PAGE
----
14 October 2008

Sicko...

Originally, this blog was going to be exploring the topic of needles, and how they have become my new bff. That blog will be written, but first I feel that there is a topic that needs to be addressed a little more urgently...

I will admit fully and freely that I have not seen Michael Moore's documentary, "Sicko," yet. However, I do know what it is about and while I have the utmost sympathy for people who have been royally screwed by our completely fucked up health care system, I had not yet actually had the pleasure of being bent over and sent home after without a kiss or goodbye... until recently that is.

Obviously, this whole collection of blog postings is my journey with a chronic disease, so of course the health care industry is going to be included in the mix. However, right now, I am so frustrated with our jacked-up health care, I just want to go outside and scream.

My friend, Larry wrote a blog for the Huffington Post a while back which states "that just under half of all people filing for bankruptcy met the definition of "major medical bankruptcy."" Now I am not by any means saying that I am on the verge of bankruptcy, but I am definitely reaching a point where I am starting to wonder how this is all going to be covered- and I am considered to have excellent medical insurance.



Today I received a statement from Anthem-Blue Cross for the CT scan I had to have on my pelvis and spine. I was told at the time- by both my rheumatologist's office AND North Valley MRI/CT- that I was not required to obtain prior approval from my insurance company for the procedure. I am sure you could imagine my surprise when I opened the statement to see that I owed all $635.00 of the scan- because I did not get prior approval.



This bill was almost the tipping point, but really that time came about two hours later- something I will get to in a minute, but first I will finish up about my relatively expensive CT scan.



Anyway, this latest medical bill came on the heels of me finding out that I am not allowed to give myself the injections of methotrexate each week, but rather, I am expected to go to the doctor's office and have them do it for me. Oh, but don't worry, it's only about $10 a week... not including the actual price of the prescription. Okay, so bear with me, let's do the math: $10 a week for the office visit (not including the $30 check-ups every three weeks). Minimum $30 a month for the methotrexate and folic acid (need that so my hair doesn't fall out from the methotrexate). Nine blood tests at $7 each to make sure my liver isn't failing and I have enough white blood cells to stay alive. So if my math is correct, that would be $520 for the office visits, $510 for the check-ups, $360 for the prescriptions and $63 for the blood tests. All told, that equals $1,453.00 a year- and that is not taking into consideration the other THREE MEDICATIONS I TAKE DAILY AND FOUR DOCTORS I HAVE TO VISIT ON AT LEAST A BI-ANNUAL BASIS.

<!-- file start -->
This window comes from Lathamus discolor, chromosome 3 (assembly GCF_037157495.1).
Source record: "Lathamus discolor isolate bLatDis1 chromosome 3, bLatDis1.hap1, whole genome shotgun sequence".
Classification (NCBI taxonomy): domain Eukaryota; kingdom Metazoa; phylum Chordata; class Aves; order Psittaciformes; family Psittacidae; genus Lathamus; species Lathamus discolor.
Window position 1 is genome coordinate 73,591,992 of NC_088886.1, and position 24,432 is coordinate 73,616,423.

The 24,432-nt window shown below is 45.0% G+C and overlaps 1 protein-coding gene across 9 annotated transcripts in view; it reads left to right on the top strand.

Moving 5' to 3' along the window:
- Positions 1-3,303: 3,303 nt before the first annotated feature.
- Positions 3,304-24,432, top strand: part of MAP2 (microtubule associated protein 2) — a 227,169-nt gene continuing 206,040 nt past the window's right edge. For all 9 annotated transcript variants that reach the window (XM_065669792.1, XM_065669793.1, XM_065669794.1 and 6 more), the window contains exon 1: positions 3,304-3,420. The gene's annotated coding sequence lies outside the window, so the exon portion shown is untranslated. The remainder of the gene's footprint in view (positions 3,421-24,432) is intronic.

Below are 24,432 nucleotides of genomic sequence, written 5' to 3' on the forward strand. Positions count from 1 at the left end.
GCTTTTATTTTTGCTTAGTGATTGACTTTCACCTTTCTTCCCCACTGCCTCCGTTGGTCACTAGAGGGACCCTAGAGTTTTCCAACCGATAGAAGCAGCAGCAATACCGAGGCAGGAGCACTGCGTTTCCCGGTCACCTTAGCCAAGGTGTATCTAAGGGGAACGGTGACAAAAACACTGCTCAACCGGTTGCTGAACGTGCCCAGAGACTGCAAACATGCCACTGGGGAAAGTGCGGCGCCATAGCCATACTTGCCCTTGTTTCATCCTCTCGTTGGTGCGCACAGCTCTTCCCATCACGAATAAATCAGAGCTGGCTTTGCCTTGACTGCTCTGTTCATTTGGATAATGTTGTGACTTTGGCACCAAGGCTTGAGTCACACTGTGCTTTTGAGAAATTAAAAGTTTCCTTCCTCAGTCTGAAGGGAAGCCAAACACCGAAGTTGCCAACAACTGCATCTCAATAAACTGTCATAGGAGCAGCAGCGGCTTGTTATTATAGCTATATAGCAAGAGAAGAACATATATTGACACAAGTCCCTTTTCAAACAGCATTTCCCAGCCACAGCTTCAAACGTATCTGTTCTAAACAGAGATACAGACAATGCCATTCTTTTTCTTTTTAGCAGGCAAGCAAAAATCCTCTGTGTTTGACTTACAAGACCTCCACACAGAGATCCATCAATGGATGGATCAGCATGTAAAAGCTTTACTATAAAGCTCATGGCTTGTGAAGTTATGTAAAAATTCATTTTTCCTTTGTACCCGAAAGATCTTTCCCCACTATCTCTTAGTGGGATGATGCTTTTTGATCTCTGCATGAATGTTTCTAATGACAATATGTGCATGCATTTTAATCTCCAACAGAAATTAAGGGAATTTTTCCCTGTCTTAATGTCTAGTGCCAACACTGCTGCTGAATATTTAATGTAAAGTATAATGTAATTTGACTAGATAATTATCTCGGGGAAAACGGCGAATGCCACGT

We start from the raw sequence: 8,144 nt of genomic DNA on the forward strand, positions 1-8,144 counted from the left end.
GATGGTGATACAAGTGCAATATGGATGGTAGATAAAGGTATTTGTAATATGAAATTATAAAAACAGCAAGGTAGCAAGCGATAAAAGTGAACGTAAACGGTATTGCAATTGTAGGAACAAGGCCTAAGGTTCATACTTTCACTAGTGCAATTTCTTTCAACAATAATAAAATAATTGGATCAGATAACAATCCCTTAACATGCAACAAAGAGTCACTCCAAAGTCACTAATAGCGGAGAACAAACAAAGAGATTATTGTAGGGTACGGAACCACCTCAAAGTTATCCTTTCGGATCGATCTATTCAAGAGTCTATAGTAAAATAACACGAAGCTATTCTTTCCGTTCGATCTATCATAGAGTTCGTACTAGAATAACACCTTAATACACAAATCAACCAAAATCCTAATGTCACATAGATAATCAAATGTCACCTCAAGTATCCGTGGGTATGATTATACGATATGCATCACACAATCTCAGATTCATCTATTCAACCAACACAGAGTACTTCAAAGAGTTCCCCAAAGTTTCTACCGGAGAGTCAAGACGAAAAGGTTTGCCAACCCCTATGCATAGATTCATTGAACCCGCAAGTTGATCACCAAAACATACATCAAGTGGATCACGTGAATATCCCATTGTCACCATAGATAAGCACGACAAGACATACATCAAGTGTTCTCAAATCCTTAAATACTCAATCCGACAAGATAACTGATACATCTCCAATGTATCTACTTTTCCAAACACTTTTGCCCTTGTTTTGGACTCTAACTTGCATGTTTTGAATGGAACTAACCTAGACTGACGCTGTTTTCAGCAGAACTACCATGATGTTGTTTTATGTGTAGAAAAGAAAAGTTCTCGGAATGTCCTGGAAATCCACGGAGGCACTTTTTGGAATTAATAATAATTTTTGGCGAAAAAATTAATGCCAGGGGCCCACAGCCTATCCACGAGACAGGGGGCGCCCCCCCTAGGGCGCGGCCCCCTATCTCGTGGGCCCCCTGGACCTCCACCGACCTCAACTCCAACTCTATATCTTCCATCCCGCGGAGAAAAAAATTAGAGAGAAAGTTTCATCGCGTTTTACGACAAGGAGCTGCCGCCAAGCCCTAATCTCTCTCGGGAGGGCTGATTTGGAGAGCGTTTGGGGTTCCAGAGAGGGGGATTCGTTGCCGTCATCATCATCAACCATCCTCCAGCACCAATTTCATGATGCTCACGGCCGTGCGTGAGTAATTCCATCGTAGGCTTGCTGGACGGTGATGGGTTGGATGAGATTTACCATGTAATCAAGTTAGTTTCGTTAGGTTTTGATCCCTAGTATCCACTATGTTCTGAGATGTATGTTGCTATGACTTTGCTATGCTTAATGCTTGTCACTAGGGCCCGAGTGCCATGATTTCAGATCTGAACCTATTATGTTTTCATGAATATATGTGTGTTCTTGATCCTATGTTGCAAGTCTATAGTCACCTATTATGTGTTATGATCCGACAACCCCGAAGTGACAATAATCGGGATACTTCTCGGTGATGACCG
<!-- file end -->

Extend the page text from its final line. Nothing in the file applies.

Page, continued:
Speaking of the methotrexate, the tipping point I mentioned previously, came when I got an e-mail- not a phone call or voicemail- from Walgreen's making a vague statement that there was a problem with my prescription and it had not been filled, even though I turned in the prescription three days before I needed it. I called and found out they don't carry methotrexate injections in stock, so they had to special order it- it should be in sometime tomorrow between ten and two.

"That's really great," I told the woman on the phone, "but I am supposed to get my injection tomorrow at nine."

I could almost see her rolling her eyes and shrugging.